200 religious refugees from France, the French Huguenots, arrived in the Cape to settle in the Franschhoek valley. With them they brought sophisticated winemaking skills.
Simon van der Stel died on his farm. He was to set most of his slaves free, and was buried in the Groote Kerk in Cape Town.
His sons were both recalled to Holland before his death (he was to die alone), for misuse of their respective power in the Cape (including Willem Adriaan’s self-enrichment with the farm, Vergelegen, in Somerset West and the use of 600 VOC slaves, at no charge to himself.)
With the van der Stels out of the picture the wine making showpiece, Constantia, was divided up and sold. It was split into Bergvliet and Klein Constantia, which went to the auctioneer Pieter de Meijer, whilst the rest of the farm, later known as Groot Constantia, was owned for a while by Oloff Bergh, and then his wife, Anna.
Groot Constantia was to change hands fairly often over the years, but no-one continued the wine estate’s success.
A turning point for the wine industry in the Cape. Groot Constantia was bought by Hendrik Cloete. The Cloete dynasty spanned some five generations, producing world-class wines sold to kings and noblemen.
The war between France and Britain brought a French force to the Cape to defend it from Britain (the Dutch and the French were allied in the war), a time known as ‘Little Paris’ in the Cape, which only added to the value of the wine of the area.
Politics during the latter part of the 18th century played a huge role in the Cape’s wine success.
Not only was Cloete an exceptional winemaker, but the French Revolution, followed by the Napoleonic wars, meant that the flow of wine from France was cut off. The Cape stepped into the breach, supplying wine to England, then a new wine-drinking country, and other cities in Europe.
Hendrik Cloete died and was succeeded by his son, also called Hendrik, who was as successful as his father, producing superlative red and white wines.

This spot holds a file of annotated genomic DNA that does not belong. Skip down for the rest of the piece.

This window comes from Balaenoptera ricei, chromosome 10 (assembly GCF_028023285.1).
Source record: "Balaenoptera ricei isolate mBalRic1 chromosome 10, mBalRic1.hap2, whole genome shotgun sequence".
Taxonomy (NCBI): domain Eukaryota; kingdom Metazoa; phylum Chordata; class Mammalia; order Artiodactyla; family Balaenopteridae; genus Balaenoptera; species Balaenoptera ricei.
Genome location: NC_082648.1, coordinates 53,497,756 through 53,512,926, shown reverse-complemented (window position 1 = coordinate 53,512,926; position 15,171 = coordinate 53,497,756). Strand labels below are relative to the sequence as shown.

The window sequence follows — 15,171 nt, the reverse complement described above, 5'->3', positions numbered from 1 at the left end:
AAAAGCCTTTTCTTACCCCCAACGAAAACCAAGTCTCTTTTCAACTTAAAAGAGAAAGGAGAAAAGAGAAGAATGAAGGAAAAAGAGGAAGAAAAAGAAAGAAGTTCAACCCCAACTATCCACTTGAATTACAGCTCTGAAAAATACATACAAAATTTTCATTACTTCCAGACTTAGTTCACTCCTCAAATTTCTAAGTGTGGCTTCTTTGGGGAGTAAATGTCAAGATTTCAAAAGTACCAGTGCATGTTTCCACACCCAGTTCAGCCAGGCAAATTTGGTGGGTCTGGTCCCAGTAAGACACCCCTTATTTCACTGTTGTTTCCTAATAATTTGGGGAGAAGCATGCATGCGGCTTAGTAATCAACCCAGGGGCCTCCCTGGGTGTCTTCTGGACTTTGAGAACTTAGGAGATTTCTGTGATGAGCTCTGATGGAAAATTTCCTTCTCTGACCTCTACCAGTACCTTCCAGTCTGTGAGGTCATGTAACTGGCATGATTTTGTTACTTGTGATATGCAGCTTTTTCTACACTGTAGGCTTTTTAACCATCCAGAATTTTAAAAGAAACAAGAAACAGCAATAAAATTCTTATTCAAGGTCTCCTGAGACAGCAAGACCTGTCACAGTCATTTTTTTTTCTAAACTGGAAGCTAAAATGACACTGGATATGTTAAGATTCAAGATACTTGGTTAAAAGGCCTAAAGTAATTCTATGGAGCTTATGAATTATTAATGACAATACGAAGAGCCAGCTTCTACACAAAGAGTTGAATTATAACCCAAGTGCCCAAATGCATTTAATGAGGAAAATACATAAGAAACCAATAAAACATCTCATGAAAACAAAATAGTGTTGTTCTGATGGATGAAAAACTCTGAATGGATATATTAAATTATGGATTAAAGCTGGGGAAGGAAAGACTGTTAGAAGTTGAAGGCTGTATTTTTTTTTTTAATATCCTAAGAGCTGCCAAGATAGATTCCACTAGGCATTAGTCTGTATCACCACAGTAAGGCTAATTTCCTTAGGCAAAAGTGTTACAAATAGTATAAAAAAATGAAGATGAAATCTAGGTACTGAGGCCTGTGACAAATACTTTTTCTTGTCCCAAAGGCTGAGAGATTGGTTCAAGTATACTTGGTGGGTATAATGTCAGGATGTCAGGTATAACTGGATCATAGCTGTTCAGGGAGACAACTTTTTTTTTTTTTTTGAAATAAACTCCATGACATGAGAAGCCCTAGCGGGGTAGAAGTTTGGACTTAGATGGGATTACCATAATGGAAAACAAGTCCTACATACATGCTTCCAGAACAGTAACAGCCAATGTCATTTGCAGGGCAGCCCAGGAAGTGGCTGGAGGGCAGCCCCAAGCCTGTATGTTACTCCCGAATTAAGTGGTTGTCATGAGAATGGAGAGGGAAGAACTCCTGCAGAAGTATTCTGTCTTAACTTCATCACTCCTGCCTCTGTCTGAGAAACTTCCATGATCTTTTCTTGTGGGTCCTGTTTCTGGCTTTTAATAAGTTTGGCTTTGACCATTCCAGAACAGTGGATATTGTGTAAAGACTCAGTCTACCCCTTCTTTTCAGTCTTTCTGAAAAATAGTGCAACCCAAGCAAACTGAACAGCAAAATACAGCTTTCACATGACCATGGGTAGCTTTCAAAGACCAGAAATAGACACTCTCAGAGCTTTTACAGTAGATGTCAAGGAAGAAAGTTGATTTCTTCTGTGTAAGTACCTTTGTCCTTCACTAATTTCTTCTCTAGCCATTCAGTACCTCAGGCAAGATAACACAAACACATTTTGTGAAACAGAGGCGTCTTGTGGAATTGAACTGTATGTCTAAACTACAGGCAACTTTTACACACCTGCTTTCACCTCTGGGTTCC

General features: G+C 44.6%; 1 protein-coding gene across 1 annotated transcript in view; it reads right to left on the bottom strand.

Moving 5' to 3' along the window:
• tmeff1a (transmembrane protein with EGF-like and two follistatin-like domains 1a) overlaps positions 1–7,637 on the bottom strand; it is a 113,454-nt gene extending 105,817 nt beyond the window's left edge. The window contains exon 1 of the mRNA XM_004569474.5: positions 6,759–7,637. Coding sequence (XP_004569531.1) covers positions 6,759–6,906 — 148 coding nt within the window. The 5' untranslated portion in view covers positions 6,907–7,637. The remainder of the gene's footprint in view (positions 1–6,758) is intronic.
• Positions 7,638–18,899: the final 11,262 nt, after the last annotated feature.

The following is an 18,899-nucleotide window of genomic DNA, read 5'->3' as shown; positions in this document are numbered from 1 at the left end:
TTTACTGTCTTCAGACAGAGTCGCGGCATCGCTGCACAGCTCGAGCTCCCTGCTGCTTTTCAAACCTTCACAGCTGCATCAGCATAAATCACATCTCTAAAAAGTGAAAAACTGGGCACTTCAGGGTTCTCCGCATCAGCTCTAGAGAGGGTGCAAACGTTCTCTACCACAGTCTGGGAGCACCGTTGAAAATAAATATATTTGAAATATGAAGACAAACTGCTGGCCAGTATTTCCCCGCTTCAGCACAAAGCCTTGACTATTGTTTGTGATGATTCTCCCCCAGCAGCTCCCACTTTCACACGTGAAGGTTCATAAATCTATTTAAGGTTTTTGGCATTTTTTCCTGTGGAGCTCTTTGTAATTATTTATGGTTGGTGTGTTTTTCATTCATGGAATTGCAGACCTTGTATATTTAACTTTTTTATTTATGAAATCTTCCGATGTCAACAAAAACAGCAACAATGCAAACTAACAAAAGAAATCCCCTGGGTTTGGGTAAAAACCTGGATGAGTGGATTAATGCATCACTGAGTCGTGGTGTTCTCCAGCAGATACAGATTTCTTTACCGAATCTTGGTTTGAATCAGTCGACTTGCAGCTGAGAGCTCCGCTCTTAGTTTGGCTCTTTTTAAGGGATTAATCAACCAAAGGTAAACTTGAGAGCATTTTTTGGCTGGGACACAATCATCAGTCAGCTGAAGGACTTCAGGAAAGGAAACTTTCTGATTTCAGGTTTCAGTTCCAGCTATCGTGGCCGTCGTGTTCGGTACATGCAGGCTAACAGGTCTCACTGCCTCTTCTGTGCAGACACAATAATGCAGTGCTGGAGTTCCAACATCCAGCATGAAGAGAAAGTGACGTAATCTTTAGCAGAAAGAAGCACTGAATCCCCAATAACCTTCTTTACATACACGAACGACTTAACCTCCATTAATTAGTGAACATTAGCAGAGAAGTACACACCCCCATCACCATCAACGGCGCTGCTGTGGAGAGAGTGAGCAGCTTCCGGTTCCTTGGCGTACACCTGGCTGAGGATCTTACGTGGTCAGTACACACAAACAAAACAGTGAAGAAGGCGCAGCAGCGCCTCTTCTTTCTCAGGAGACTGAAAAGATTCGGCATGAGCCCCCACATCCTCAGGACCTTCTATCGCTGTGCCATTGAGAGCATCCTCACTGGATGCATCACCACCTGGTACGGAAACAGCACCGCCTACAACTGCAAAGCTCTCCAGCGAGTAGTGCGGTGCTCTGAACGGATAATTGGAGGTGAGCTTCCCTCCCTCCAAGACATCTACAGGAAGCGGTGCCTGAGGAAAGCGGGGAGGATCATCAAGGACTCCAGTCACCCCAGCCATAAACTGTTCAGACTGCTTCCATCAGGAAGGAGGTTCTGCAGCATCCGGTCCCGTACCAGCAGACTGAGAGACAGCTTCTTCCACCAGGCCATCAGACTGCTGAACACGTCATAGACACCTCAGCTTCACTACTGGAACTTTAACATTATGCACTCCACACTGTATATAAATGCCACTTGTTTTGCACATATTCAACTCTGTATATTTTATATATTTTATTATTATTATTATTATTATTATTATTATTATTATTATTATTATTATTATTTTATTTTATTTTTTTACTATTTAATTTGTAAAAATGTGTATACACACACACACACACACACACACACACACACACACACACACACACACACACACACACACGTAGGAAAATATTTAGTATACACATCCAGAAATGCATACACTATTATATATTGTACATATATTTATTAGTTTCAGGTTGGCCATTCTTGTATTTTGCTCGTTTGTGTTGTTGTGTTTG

After his death, his wife took over the running of the farm, until her son, Jacob Pieter, was old enough. Jacob Pieter was the last private owner of the farm.
It was during this period that wines enjoyed a remarkable reception in Europe. The king of France sent to the Cape for his wine, as did the King of Prussia.
Even Napoleon, exiled on St Helena, was said to order Constantia wine by the caseload.
Trivia: Just why were the Constantia wines so successful? The vines were maintained as dwarf bushes; the grapes hung as close to the ground as possible, allowing the heat off the ground to give the grapes a higher sugar content; and the branches were twisted to lower the flow of nutrients, also sweetening the grapes. Grapes were only picked when they had hung for so long they were virtually raisins, and the wines were always blended.
Peace between Britain and France meant that France began exporting wines to Britain again, despite the heavy tariffs on French wine.
The end of the slave trade era reached South Africa and all slaves were emancipated, crippling many farmers in the Cape, and leading directly to the the Great Trek inland.
A series of fungal diseases left the grape vines of the Cape disease-ridden, bringing an end to the first flush of wine success in the Cape.